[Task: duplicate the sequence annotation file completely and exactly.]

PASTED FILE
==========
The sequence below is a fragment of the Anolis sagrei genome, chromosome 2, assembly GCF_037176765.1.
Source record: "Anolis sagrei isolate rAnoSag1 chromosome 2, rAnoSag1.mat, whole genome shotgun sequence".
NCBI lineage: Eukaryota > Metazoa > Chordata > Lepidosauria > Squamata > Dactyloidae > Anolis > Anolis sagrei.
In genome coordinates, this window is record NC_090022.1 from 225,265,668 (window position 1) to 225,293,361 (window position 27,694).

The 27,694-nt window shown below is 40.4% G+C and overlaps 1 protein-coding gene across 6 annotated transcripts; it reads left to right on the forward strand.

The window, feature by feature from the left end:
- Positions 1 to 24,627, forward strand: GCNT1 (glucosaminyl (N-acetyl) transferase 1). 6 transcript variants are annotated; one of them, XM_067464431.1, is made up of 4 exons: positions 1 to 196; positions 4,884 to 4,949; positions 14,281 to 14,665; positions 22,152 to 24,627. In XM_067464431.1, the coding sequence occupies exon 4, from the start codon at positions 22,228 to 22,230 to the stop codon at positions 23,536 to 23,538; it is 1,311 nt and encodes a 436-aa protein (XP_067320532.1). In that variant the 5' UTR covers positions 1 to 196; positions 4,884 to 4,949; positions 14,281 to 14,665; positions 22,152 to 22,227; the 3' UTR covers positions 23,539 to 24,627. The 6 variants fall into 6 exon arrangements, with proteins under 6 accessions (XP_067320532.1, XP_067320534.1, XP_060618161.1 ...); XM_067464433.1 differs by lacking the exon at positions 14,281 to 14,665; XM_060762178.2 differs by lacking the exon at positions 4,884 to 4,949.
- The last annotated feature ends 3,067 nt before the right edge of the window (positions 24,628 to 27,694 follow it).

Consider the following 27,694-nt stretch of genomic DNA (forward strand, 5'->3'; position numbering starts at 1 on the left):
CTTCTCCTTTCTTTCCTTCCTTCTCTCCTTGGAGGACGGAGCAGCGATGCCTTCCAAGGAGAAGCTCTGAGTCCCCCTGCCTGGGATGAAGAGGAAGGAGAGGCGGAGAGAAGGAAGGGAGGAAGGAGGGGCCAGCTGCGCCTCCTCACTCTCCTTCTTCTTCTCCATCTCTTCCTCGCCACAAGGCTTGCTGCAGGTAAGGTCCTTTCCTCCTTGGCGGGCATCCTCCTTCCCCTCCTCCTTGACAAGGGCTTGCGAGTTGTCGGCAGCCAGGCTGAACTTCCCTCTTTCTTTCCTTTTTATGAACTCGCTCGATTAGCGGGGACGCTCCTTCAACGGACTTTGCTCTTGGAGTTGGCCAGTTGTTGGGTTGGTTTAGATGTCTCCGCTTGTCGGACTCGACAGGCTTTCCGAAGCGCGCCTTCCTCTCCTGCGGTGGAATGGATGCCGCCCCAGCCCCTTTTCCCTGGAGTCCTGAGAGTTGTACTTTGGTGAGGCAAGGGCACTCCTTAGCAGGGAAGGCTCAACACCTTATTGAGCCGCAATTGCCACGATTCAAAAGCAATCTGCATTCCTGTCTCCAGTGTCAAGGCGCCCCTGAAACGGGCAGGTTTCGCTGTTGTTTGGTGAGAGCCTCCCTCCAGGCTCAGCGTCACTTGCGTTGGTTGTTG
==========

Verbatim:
The sequence below is a fragment of the Anolis sagrei genome, chromosome 2, assembly GCF_037176765.1.
Source record: "Anolis sagrei isolate rAnoSag1 chromosome 2, rAnoSag1.mat, whole genome shotgun sequence".
NCBI lineage: Eukaryota > Metazoa > Chordata > Lepidosauria > Squamata > Dactyloidae > Anolis > Anolis sagrei.
In genome coordinates, this window is record NC_090022.1 from 225,265,668 (window position 1) to 225,293,361 (window position 27,694).

The 27,694-nt window shown below is 40.4% G+C and overlaps 1 protein-coding gene across 6 annotated transcripts; it reads left to right on the forward strand.

The window, feature by feature from the left end:
- Positions 1 to 24,627, forward strand: GCNT1 (glucosaminyl (N-acetyl) transferase 1). 6 transcript variants are annotated; one of them, XM_067464431.1, is made up of 4 exons: positions 1 to 196; positions 4,884 to 4,949; positions 14,281 to 14,665; positions 22,152 to 24,627. In XM_067464431.1, the coding sequence occupies exon 4, from the start codon at positions 22,228 to 22,230 to the stop codon at positions 23,536 to 23,538; it is 1,311 nt and encodes a 436-aa protein (XP_067320532.1). In that variant the 5' UTR covers positions 1 to 196; positions 4,884 to 4,949; positions 14,281 to 14,665; positions 22,152 to 22,227; the 3' UTR covers positions 23,539 to 24,627. The 6 variants fall into 6 exon arrangements, with proteins under 6 accessions (XP_067320532.1, XP_067320534.1, XP_060618161.1 ...); XM_067464433.1 differs by lacking the exon at positions 14,281 to 14,665; XM_060762178.2 differs by lacking the exon at positions 4,884 to 4,949.
- The last annotated feature ends 3,067 nt before the right edge of the window (positions 24,628 to 27,694 follow it).

Consider the following 27,694-nt stretch of genomic DNA (forward strand, 5'->3'; position numbering starts at 1 on the left):
CTTCTCCTTTCTTTCCTTCCTTCTCTCCTTGGAGGACGGAGCAGCGATGCCTTCCAAGGAGAAGCTCTGAGTCCCCCTGCCTGGGATGAAGAGGAAGGAGAGGCGGAGAGAAGGAAGGGAGGAAGGAGGGGCCAGCTGCGCCTCCTCACTCTCCTTCTTCTTCTCCATCTCTTCCTCGCCACAAGGCTTGCTGCAGGTAAGGTCCTTTCCTCCTTGGCGGGCATCCTCCTTCCCCTCCTCCTTGACAAGGGCTTGCGAGTTGTCGGCAGCCAGGCTGAACTTCCCTCTTTCTTTCCTTTTTATGAACTCGCTCGATTAGCGGGGACGCTCCTTCAACGGACTTTGCTCTTGGAGTTGGCCAGTTGTTGGGTTGGTTTAGATGTCTCCGCTTGTCGGACTCGACAGGCTTTCCGAAGCGCGCCTTCCTCTCCTGCGGTGGAATGGATGCCGCCCCAGCCCCTTTTCCCTGGAGTCCTGAGAGTTGTACTTTGGTGAGGCAAGGGCACTCCTTAGCAGGGAAGGCTCAACACCTTATTGAGCCGCAATTGCCACGATTCAAAAGCAATCTGCATTCCTGTCTCCAGTGTCAAGGCGCCCCTGAAACGGGCAGGTTTCGCTGTTGTTTGGTGAGAGCCTCCCTCCAGGCTCAGCGTCACTTGCGTTGGTTGTTG